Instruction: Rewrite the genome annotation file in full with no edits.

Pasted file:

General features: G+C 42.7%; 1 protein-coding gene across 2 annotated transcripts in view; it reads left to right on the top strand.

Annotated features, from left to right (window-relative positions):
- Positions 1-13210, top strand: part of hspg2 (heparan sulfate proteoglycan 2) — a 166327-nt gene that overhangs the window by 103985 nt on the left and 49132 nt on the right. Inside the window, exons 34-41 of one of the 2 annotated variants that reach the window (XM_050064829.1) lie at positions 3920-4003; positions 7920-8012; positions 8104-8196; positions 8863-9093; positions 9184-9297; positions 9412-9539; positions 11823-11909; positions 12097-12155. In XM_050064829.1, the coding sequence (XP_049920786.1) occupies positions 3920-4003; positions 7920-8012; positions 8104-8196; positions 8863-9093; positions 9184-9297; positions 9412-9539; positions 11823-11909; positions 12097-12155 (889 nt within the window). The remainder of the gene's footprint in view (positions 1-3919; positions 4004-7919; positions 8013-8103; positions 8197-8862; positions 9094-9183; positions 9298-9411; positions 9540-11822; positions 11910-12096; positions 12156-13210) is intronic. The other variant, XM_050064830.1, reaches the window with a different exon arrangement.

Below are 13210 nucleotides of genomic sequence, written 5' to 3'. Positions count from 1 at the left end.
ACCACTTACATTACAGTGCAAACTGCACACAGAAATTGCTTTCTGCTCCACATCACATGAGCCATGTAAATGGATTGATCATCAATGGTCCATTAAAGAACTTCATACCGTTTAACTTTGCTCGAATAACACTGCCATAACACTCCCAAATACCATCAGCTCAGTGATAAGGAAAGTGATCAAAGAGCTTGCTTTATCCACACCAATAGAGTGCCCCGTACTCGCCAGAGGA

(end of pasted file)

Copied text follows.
General features: G+C 42.7%; 1 protein-coding gene across 2 annotated transcripts in view; it reads left to right on the top strand.

Annotated features, from left to right (window-relative positions):
- Positions 1-13210, top strand: part of hspg2 (heparan sulfate proteoglycan 2) — a 166327-nt gene that overhangs the window by 103985 nt on the left and 49132 nt on the right. Inside the window, exons 34-41 of one of the 2 annotated variants that reach the window (XM_050064829.1) lie at positions 3920-4003; positions 7920-8012; positions 8104-8196; positions 8863-9093; positions 9184-9297; positions 9412-9539; positions 11823-11909; positions 12097-12155. In XM_050064829.1, the coding sequence (XP_049920786.1) occupies positions 3920-4003; positions 7920-8012; positions 8104-8196; positions 8863-9093; positions 9184-9297; positions 9412-9539; positions 11823-11909; positions 12097-12155 (889 nt within the window). The remainder of the gene's footprint in view (positions 1-3919; positions 4004-7919; positions 8013-8103; positions 8197-8862; positions 9094-9183; positions 9298-9411; positions 9540-11822; positions 11910-12096; positions 12156-13210) is intronic. The other variant, XM_050064830.1, reaches the window with a different exon arrangement.

Below are 13210 nucleotides of genomic sequence, written 5' to 3'. Positions count from 1 at the left end.
ACCACTTACATTACAGTGCAAACTGCACACAGAAATTGCTTTCTGCTCCACATCACATGAGCCATGTAAATGGATTGATCATCAATGGTCCATTAAAGAACTTCATACCGTTTAACTTTGCTCGAATAACACTGCCATAACACTCCCAAATACCATCAGCTCAGTGATAAGGAAAGTGATCAAAGAGCTTGCTTTATCCACACCAATAGAGTGCCCCGTACTCGCCAGAGGA